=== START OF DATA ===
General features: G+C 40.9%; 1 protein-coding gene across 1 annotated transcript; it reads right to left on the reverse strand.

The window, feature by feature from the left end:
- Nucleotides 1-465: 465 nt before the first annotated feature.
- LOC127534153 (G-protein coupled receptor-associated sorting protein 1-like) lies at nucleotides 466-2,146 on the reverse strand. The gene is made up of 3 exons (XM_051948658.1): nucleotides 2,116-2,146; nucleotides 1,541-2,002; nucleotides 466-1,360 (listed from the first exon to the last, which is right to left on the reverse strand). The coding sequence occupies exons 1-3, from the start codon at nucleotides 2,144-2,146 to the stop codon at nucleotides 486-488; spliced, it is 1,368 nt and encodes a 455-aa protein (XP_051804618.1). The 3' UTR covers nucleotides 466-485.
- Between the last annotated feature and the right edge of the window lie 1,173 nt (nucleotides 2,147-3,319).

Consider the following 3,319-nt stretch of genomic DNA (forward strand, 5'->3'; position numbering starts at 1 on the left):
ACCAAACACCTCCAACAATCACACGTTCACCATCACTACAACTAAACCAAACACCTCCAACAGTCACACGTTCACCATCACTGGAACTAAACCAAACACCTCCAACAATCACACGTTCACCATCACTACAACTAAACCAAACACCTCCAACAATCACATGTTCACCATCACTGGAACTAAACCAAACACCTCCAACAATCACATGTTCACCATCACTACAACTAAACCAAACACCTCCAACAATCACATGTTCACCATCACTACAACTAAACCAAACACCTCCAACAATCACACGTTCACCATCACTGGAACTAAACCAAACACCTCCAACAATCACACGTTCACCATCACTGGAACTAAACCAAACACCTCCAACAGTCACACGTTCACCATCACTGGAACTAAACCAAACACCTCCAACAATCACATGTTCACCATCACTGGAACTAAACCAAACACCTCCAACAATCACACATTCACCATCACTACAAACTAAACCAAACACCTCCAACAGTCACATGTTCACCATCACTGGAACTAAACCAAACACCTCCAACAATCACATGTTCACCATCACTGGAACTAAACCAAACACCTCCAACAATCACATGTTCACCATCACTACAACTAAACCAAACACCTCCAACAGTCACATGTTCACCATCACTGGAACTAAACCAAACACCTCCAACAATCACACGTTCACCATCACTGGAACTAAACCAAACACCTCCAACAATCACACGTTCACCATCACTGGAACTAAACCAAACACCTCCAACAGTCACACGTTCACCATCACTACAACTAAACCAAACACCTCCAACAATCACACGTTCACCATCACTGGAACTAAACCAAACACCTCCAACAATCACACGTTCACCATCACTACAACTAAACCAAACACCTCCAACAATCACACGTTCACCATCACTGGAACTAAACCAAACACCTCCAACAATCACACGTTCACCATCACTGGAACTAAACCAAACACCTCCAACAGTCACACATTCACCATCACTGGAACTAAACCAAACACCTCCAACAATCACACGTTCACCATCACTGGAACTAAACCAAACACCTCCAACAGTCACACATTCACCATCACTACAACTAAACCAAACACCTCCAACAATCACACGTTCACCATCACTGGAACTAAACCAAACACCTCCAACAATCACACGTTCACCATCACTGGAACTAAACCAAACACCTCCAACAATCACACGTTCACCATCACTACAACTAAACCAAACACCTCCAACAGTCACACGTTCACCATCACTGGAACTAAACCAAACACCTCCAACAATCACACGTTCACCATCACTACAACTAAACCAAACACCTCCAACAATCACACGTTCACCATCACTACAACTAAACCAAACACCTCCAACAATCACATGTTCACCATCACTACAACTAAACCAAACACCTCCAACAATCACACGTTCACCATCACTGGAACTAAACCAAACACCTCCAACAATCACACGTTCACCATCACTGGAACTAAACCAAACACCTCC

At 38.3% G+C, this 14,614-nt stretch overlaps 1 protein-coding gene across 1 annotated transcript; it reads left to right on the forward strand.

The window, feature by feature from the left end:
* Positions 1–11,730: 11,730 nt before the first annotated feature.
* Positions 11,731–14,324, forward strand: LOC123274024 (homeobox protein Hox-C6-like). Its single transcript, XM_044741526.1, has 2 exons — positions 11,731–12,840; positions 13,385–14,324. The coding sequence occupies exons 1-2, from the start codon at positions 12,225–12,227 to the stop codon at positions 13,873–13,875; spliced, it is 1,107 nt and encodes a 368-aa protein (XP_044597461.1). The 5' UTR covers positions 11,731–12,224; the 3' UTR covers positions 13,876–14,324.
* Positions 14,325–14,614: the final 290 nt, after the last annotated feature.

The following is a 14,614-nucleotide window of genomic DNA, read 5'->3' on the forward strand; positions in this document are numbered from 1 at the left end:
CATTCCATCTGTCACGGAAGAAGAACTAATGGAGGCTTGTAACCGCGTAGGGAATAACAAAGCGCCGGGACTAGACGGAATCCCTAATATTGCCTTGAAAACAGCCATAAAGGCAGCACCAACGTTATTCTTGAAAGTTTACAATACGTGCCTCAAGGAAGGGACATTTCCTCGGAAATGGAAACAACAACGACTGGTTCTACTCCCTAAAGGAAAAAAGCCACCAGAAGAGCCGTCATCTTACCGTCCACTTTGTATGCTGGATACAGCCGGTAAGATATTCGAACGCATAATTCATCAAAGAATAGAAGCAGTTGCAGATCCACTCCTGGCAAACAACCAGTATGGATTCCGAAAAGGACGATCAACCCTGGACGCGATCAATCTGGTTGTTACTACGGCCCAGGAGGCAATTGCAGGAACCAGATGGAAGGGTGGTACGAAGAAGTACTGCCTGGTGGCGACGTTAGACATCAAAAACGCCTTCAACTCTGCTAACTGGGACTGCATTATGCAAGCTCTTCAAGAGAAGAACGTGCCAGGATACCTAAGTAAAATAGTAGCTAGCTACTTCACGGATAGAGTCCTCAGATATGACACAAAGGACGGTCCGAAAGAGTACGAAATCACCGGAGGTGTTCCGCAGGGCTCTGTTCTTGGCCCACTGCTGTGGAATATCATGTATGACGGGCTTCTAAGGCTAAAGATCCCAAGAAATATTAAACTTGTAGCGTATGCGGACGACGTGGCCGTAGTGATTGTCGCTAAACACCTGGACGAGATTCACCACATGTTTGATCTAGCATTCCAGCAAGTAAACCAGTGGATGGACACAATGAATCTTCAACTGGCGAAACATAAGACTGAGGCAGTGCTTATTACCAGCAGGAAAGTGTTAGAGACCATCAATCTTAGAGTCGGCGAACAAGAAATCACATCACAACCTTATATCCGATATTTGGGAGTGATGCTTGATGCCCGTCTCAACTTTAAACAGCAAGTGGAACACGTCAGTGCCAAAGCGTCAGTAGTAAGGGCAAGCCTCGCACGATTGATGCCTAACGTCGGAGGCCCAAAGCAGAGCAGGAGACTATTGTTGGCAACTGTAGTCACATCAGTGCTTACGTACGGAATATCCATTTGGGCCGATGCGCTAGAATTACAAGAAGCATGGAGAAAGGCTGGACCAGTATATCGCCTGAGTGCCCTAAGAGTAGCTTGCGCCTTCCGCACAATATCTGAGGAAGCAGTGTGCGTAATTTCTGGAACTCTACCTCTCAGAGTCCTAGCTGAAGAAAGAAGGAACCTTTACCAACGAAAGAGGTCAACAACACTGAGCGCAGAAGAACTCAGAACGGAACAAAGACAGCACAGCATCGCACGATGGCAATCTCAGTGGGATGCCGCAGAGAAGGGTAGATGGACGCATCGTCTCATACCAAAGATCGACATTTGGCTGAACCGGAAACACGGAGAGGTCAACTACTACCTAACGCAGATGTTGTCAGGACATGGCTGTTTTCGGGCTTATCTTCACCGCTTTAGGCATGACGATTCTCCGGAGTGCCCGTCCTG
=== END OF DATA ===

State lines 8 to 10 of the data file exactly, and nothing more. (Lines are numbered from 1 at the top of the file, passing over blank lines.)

At 38.3% G+C, this 14,614-nt stretch overlaps 1 protein-coding gene across 1 annotated transcript; it reads left to right on the forward strand.

The window, feature by feature from the left end:
* Positions 1–11,730: 11,730 nt before the first annotated feature.